Perhaps not even just the wealthy. Diamonds can by synthesized with relative ease, it's just a matter of compressing carbon in the right way, and even naturally mined diamonds are actually quite abundant. 5,000 gp is just a game contrivance, the actual amount needed for the spell is some number of carats, and with Earth's vastly greater diamond production capabilities compared to Faerun, the limitation would be the number of casters, not the amount of minerals. Conceivably earth could also import divine casters to Faerun in order to have them gain supernatural abilities (even in the purely military situation this would happen since most armed forces contain a chaplain or equivalent post), which raises interesting questions as to what happens to such persons and whether or not some new deity might emerge in the pantheon.
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    Default Re: Modern soldiers vs. Faerun. What do you think happens?

    Technically even old age isn't necessarily a bar if you can make friends with Druids and are willing to gamble. Unless they've changed it in newer editions, Reincarnate specifically creates an early adult body for your new species.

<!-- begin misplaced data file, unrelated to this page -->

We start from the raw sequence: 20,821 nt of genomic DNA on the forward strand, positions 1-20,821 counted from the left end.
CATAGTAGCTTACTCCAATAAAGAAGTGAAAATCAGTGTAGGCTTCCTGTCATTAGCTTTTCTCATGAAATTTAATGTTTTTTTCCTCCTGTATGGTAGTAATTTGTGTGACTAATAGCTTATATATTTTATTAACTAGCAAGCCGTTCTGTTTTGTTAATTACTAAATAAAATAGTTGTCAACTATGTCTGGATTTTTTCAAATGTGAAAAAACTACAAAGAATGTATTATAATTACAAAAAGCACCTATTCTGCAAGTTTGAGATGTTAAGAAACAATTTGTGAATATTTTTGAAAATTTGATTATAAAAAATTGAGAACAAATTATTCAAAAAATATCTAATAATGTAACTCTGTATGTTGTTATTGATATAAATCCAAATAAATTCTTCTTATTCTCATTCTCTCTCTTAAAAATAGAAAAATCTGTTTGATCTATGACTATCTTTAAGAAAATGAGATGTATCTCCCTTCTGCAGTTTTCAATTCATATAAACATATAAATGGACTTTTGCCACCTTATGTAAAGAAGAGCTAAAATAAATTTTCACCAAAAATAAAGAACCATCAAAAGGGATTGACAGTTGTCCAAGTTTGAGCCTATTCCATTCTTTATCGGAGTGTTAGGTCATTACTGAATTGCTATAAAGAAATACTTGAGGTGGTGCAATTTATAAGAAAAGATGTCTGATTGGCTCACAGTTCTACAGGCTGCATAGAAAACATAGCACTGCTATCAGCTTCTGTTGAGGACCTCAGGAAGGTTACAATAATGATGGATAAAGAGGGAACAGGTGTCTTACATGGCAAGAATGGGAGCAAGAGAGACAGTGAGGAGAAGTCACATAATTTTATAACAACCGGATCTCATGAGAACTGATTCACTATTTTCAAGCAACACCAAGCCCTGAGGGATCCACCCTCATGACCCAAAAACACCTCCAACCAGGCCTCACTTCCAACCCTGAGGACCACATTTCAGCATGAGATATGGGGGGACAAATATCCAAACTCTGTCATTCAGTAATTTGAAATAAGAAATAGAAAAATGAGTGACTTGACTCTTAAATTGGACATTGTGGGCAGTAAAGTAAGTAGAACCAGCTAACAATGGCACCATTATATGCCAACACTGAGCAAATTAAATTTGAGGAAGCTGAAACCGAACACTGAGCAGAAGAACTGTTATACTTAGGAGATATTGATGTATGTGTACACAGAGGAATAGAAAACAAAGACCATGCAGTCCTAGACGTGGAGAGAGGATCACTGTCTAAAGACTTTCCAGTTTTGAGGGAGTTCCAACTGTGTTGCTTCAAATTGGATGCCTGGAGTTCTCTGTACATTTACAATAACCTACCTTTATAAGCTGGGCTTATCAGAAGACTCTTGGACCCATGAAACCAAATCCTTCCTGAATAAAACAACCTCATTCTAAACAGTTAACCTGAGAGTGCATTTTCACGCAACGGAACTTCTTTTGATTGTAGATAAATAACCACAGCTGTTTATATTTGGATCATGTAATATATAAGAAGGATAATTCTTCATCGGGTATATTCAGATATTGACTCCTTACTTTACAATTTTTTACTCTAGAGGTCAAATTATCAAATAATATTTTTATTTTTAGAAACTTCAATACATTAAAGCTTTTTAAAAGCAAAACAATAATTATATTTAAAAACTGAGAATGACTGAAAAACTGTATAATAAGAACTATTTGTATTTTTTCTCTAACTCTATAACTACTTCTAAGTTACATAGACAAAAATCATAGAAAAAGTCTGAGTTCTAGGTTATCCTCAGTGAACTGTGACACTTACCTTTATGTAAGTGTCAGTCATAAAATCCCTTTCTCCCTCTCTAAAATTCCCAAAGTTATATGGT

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    Quote Originally Posted by Liquor Box View Post
    So, in 5ed a werewolf beats a storm giant? Sounds silly.
    I believe this one being a misstake. Since the werewolf is the only (non deity level) creature in the entire of 5e with that trait it clearly just an remnant of an earlier design stage that was never removed from the werewolf like from any other creature.
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    Default Re: Modern soldiers vs. Faerun. What do you think happens?

    Quote Originally Posted by Gnoman View Post
    Technically even old age isn't necessarily a bar if you can make friends with Druids and are willing to gamble. Unless they've changed it in newer editions, Reincarnate specifically creates an early adult body for your new species.
    If you can get enough castings, you can ensure you eventually get back to human, since it's on the table.

    This might require something of value for druids, naturally. They're definitely not going to cast reincarnate over and over for just anyone.